Can video games make it to the Olympics?

Video game players and associations seek recognition from the IOC and an entry into the Olympics.

The Gamescom 2013 trade fair is the biggest by exhibition space and visitor numbers [EPA]

Video-game players are often termed geeks or nerds.

But have you ever considered calling them sportsmen?

Gone are the days when gaming was just about a speedy blue hedgehog or a rotund plumber with a moustache.

Today there is dynamic world of competitive gaming out there where elite players battle it out in the middle and millions watch all around the world.

The possibility that e-sports may be played at the Olympics one day is realistic.

by Alex Lim, Leading figure at the IeSF

Games like StarCraft 2 and League of Legends have gathered so much popularity that we could even see electronic sports – as they are officially known – at the Olympics one day.

That’s the view of Alex Lim, a leading figure at the International e-Sports Federation (IeSF).

“The possibility that e-sports may be played at the Olympics one day is realistic,” Lim told Al Jazeera.

However, before competitive gaming can even think about an Olympic future, it needs to be accepted by the global sporting fraternity as a real sport.

The IeSF was set up five years ago in South Korea and the body has applied for a full membership of SportAccord, the umbrella organisation for all major federations including FIFA and FIBA.

Joining SportAccord is the first step towards getting global recognition as a sport and earning the IOC’s rubber stamp.

Lim believes reaching that first milestone is not far away.

“The IeSF will keep endeavouring to work closely with SportAccord, as well as other international sporting governing bodies, during the next year to obtain full membership in time of its General Assembly in 2015.”

Before that, though, the IeSF will need to convince national governments that sitting in front of a monitor with a joystick is infact a real sport.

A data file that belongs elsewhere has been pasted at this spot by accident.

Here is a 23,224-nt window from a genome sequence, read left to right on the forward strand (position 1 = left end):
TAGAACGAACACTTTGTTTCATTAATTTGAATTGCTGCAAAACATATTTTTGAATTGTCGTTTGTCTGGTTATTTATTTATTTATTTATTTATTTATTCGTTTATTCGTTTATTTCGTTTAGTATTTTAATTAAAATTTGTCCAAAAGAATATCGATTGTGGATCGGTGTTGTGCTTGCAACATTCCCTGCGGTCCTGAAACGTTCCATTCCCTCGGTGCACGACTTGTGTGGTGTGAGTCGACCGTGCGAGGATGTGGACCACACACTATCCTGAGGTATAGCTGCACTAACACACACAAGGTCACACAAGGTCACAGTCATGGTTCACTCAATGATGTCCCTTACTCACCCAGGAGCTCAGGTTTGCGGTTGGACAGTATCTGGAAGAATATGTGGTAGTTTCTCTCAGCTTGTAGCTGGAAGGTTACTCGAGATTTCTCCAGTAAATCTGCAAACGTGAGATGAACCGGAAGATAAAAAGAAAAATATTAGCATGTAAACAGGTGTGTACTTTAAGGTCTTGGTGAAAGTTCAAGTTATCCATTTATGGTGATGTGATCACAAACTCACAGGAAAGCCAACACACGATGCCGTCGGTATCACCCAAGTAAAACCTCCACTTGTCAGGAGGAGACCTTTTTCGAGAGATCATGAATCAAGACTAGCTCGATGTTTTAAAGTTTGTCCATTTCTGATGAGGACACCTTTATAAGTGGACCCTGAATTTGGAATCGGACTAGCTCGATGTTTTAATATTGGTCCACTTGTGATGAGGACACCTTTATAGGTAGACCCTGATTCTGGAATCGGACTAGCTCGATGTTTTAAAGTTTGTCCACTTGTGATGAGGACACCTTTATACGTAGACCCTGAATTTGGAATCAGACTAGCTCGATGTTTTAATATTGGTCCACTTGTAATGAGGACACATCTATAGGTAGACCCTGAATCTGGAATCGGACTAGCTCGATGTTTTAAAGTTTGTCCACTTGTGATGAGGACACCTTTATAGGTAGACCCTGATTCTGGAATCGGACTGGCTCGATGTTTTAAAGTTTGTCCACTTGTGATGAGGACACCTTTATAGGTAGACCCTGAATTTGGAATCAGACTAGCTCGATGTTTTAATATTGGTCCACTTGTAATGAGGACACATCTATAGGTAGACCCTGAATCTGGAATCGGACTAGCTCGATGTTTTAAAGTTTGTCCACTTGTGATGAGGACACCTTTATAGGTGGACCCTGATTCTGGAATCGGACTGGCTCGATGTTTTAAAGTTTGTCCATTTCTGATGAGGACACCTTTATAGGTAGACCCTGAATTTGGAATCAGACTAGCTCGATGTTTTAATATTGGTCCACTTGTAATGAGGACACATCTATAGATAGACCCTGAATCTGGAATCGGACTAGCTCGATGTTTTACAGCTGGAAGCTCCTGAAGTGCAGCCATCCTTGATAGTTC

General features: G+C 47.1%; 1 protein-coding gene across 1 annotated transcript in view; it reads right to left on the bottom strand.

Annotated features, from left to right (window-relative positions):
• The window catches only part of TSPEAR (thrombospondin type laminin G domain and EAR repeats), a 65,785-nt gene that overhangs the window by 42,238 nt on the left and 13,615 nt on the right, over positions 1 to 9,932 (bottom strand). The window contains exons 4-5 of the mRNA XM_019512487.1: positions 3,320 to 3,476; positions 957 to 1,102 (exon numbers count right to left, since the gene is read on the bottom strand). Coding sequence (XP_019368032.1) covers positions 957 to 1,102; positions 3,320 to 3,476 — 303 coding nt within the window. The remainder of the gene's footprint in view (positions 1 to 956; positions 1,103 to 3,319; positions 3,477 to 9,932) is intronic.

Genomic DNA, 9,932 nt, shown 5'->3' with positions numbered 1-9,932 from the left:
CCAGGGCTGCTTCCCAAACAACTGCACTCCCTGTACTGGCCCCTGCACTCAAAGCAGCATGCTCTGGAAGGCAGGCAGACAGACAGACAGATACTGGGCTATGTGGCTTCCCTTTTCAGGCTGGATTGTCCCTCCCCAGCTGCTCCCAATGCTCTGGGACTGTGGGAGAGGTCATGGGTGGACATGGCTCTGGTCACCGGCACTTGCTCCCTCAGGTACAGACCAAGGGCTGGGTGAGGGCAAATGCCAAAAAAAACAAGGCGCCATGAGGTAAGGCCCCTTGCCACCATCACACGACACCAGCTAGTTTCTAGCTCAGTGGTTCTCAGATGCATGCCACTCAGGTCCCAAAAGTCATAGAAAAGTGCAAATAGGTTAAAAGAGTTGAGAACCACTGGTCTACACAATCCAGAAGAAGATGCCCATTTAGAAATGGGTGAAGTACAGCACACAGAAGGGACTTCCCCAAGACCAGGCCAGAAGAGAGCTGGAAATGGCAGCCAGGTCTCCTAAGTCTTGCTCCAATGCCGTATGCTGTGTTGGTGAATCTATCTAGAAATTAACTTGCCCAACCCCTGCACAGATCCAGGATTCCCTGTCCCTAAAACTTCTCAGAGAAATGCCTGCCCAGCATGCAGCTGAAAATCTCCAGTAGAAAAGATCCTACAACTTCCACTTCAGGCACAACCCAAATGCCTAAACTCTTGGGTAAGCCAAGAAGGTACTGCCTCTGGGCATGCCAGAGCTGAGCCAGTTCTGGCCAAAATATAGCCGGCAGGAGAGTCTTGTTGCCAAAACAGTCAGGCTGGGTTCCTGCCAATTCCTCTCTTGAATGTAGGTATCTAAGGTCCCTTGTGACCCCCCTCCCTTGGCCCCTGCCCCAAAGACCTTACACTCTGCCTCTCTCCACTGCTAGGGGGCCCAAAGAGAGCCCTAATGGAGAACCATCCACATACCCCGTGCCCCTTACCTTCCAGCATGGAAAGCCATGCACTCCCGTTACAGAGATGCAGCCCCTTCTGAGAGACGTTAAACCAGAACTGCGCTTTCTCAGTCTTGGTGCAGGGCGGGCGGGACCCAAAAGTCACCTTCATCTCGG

Government approval needed

It needs 40 of its national member federations to receive government endorsement – so far only 15 have it, while 20 are processing applications.

It may seem a tall order but the undecided governments might be persuaded by some of the achievements e-Sports have made in 2013, starting with being recognised by the World Anti-Doping Agency (WADA).

In June, gaming made its first appearance at a continental multisport competition.

Having been endorsed by the Asian Olympic Committee in 2012, e-Sports was featured at the 2013 Asian Indoor and Martial Arts Games in Incheon, South Korea.

The United States authorities have recognised competitive gamers as athletes already.

In July, the State Department offered an overseas gamer the same kind of visa that a foreigner would get to play in one of the major sports league.

Dustin Beck, the Vice President of e-Sports at Riot Games which produces the popular game League of Legends, believes that move is highly significant.

In comments made to Al Jazeera, he said, “the US Government’s decision to grant visas to pro players represents a huge milestone for the entire e-sports world”.

“These elite athletes compete on the world stage with the same kind of demands as any other international sport.”

The growing fan-base of such games is another factor that might influence decision-makers to recognise e-Sports.

Huge following

The online battle arena title has over five million concurrent players during peak times, with some of them having huge followings – one player, William “scarra” Li, has nearly 130,000 Twitter followers.

Last month 13,000 fans attended the Staples Center in Los Angeles to watch the League of Legends World Championships and a further 32 million watched it online.

Considering its popularity, and the growing acceptance, there is a lot of food for thought for the national governments.

But despite factors supporting the discipline, some may just find it ridiculous to accept playing computers game as sporting activity.

John Bain, who owns a StarCraft team called Axiom e-Sports, disagrees with these.

“The IOC has considered chess a sport since 1999.

“Other non-physical or dexterity driven activities such as darts or target shooting have been considered sports for a very long time.”

He added that games like Starcraft 2 require exceptional speed, dexterity, mental and physical endurance as well as quick thinking.

“We feel that if you consider chess a sport then it is logical to conclude that other games which require similar skillsets could also be considered sports in turn.”

Furthermore, Lim’s comments suggest that the acceptance of e-Sports is only a matter of time.

“We cannot think of our life without electronic devices such as a PC and smart devices so e-Sports would be a new sports paradigm which reflects the new generation and current lifestyles as integrating all concepts of sports and technology.”

It will not be easy for the e-Sports community to twist arms and convince people at the top of their worth.

But considering its popularity, even if the IeSF does not get recognised by SportAccord, and should the Olympic dream never happen, it will not necessarily mean game-over for the world of competitive gaming.

Follow Sohail on Twitter: @SOintl

Source: Al Jazeera